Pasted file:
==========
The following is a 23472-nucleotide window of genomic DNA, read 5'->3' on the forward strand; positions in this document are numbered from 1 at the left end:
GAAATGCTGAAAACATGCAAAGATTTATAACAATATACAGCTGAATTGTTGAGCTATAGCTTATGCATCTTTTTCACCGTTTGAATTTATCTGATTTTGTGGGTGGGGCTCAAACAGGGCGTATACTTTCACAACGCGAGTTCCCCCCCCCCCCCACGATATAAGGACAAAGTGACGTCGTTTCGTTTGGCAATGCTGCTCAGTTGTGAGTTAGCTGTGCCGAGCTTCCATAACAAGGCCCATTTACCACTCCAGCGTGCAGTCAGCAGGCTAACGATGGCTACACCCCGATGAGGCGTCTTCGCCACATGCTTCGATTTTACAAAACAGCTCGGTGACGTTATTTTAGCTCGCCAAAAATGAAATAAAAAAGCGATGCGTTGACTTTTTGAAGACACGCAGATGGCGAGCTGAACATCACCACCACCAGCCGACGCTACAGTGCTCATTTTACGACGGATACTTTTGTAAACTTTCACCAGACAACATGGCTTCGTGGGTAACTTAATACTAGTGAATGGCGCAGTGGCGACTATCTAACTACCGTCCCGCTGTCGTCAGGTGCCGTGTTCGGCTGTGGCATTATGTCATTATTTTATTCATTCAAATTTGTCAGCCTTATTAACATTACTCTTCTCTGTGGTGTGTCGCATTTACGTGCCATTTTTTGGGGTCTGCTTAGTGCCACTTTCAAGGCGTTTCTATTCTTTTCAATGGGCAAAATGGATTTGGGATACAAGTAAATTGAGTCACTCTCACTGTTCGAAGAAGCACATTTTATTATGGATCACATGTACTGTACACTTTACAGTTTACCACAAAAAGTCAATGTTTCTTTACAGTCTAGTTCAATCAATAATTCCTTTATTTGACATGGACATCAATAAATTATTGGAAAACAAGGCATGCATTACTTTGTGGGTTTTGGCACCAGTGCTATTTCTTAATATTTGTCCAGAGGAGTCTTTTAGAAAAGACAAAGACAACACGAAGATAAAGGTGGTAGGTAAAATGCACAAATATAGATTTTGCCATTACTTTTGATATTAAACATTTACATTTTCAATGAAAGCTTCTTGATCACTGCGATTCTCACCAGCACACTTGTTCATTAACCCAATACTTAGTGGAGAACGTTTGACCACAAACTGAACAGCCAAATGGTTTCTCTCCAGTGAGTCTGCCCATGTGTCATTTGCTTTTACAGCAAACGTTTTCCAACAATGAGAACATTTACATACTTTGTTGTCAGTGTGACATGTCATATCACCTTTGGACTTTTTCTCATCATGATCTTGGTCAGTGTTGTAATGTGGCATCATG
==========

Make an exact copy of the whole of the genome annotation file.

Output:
The following is a 23472-nucleotide window of genomic DNA, read 5'->3' on the forward strand; positions in this document are numbered from 1 at the left end:
GAAATGCTGAAAACATGCAAAGATTTATAACAATATACAGCTGAATTGTTGAGCTATAGCTTATGCATCTTTTTCACCGTTTGAATTTATCTGATTTTGTGGGTGGGGCTCAAACAGGGCGTATACTTTCACAACGCGAGTTCCCCCCCCCCCCCACGATATAAGGACAAAGTGACGTCGTTTCGTTTGGCAATGCTGCTCAGTTGTGAGTTAGCTGTGCCGAGCTTCCATAACAAGGCCCATTTACCACTCCAGCGTGCAGTCAGCAGGCTAACGATGGCTACACCCCGATGAGGCGTCTTCGCCACATGCTTCGATTTTACAAAACAGCTCGGTGACGTTATTTTAGCTCGCCAAAAATGAAATAAAAAAGCGATGCGTTGACTTTTTGAAGACACGCAGATGGCGAGCTGAACATCACCACCACCAGCCGACGCTACAGTGCTCATTTTACGACGGATACTTTTGTAAACTTTCACCAGACAACATGGCTTCGTGGGTAACTTAATACTAGTGAATGGCGCAGTGGCGACTATCTAACTACCGTCCCGCTGTCGTCAGGTGCCGTGTTCGGCTGTGGCATTATGTCATTATTTTATTCATTCAAATTTGTCAGCCTTATTAACATTACTCTTCTCTGTGGTGTGTCGCATTTACGTGCCATTTTTTGGGGTCTGCTTAGTGCCACTTTCAAGGCGTTTCTATTCTTTTCAATGGGCAAAATGGATTTGGGATACAAGTAAATTGAGTCACTCTCACTGTTCGAAGAAGCACATTTTATTATGGATCACATGTACTGTACACTTTACAGTTTACCACAAAAAGTCAATGTTTCTTTACAGTCTAGTTCAATCAATAATTCCTTTATTTGACATGGACATCAATAAATTATTGGAAAACAAGGCATGCATTACTTTGTGGGTTTTGGCACCAGTGCTATTTCTTAATATTTGTCCAGAGGAGTCTTTTAGAAAAGACAAAGACAACACGAAGATAAAGGTGGTAGGTAAAATGCACAAATATAGATTTTGCCATTACTTTTGATATTAAACATTTACATTTTCAATGAAAGCTTCTTGATCACTGCGATTCTCACCAGCACACTTGTTCATTAACCCAATACTTAGTGGAGAACGTTTGACCACAAACTGAACAGCCAAATGGTTTCTCTCCAGTGAGTCTGCCCATGTGTCATTTGCTTTTACAGCAAACGTTTTCCAACAATGAGAACATTTACATACTTTGTTGTCAGTGTGACATGTCATATCACCTTTGGACTTTTTCTCATCATGATCTTGGTCAGTGTTGTAATGTGGCATCATG